Cosmology and Meaning: The Search for Harmony Above and Below

Source: Stockvault

(Today’s article is by guest writer Dwayne Schulz. For a brief bio, see below.)

From a naturalistic perspective life is often thought to be meaningless because it arose from cosmic processes that are ultimately random in nature. These processes include the Big Bang, the chance emergence of self-replicating molecules and the role of random mutation in the evolution of Homo Sapiens. Indeed, there are thinkers like Richard Dawkins and Lawrence Krauss who assert this explicitly. Let’s call the above view the ‘nihilist’ perspective.

In resisting the nihilist view of things, some go to the opposite extreme. They argue that the cosmos is somehow primed to give rise to life or that life is meaningful because the cosmos itself is animated by an overarching purpose culminating in humanistic traits like consciousness, love or the veneration of beauty. The philosopher Alfred North Whitehead and Philip Goff in his recent book, Why? The Purpose of the Universe. I think they would be happy to describe themselves under the latter category. Let’s call this view the ‘teleological’ interpretation.

I think both points of view are mistaken. My main reasons arise from the fact that the cosmos is neither purely random/indeterministic nor exclusively lawful/deterministic. Rather, nature exhibits tendencies towards both deterministic and indeterministic outcomes. The nihilist and teleological views over-generalize one or the other tendency – but what needs emphasizing is that there is always a creative mixing of both necessity and contingency, a back and forth dialectic that gives rise to interesting patterns in everything from physics to evolution and culture. At certain points necessity may reign supreme, at other times freedom. Necessity and contingency might also be seen as examples of an even more fundamental interplay between order on the one hand and disorder on the other. We could, after the ancient Greeks, call these two meta-tendencies Logos and Chaos.

The historical trajectory of a given person or entity is made up of different phases. Some of these are tightly restrained by what came before, others exhibiting intense novelty unanticipated by their antecedents, all interacting in complex and unique ways. As a child I had little control over my body or environment but as an adult I exercise greater physical powers and choices. One day I will regress to a state in which my aging body severely restricts what choices are open to me.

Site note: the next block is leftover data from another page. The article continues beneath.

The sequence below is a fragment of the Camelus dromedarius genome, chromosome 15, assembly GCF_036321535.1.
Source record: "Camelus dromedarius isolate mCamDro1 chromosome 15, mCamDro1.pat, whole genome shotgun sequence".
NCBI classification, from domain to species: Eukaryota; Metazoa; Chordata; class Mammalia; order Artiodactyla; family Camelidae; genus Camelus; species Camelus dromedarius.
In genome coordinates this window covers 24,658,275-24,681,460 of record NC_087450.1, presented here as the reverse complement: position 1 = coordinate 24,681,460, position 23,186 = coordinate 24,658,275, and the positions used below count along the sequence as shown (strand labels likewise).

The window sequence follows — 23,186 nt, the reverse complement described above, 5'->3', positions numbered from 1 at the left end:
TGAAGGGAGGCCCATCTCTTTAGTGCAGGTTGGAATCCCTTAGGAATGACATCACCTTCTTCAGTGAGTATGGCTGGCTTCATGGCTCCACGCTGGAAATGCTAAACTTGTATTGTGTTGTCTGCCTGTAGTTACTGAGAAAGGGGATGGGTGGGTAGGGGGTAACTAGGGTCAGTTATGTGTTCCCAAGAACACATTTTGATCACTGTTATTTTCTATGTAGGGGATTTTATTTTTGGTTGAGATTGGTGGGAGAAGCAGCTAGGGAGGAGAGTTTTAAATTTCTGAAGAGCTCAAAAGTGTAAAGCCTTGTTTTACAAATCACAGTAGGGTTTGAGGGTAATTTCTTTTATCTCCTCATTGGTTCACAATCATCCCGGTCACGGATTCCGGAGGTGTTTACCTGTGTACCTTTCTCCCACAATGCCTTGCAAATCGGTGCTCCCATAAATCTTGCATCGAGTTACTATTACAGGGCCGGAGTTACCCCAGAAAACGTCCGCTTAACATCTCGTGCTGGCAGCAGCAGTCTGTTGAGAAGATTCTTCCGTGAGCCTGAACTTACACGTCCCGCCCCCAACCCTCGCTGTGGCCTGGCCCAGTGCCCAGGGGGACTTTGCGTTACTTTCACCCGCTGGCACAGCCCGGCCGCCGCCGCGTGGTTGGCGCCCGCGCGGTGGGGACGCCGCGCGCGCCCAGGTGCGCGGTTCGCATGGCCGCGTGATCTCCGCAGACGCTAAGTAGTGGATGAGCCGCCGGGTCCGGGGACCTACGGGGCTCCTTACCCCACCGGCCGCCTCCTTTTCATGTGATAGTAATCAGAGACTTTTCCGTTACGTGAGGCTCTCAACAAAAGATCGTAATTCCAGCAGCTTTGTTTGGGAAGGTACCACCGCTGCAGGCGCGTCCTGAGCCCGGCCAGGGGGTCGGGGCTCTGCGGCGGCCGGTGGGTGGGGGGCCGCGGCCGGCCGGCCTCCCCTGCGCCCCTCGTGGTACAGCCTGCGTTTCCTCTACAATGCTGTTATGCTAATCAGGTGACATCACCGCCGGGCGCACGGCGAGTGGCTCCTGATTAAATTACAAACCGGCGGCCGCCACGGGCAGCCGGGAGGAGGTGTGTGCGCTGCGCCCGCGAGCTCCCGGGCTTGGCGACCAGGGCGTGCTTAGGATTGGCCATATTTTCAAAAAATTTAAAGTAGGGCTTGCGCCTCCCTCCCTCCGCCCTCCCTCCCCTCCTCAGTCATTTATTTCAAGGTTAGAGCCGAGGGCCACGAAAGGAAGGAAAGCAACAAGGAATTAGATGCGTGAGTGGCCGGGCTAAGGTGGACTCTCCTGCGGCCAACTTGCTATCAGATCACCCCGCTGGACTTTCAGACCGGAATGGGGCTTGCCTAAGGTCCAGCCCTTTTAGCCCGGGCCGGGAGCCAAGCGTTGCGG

Similarly, in the first eons after the Big Bang perhaps there were few choices on the table regarding the generation of the first elements hydrogen and helium – their emergence may have been nearly inevitable. On the other hand, the generation of heavier elements via nuclear fusion in stars and the subsequent rise of complex chemistry may have been a more contingent matter because it was uncertain whether gravity would be strong enough to support stellar formation but not so strong as to crush matter into the monotonous existence of black holes. And once life arose there was a new explosion of possibilities – our current biosphere being but one branch amongst millions of possibilities – radically different domains, phyla, genera and species of life might have arisen instead.

The above cosmological example is purely speculative but the particular physics involved is irrelevant. My point is that the cosmos, life, human culture or even you as a person, result from the long and complicated intertwining of necessity and chance, order and randomness. As a consequence it is wrong to think that life, consciousness and meaning are inconceivable unless the universe is somehow pre-disposed to create them from the beginning. Certainly there was an abstract potential for these things to emerge but there were billions, trillions of other possibilities that may have occurred in their stead. In a similar way a block of marble has the abstract potential to be carved into Michelangelo’s Statue of David but also into the Venus de Milo and who knows what else. The original block of marble by itself tells us little about what might become of it.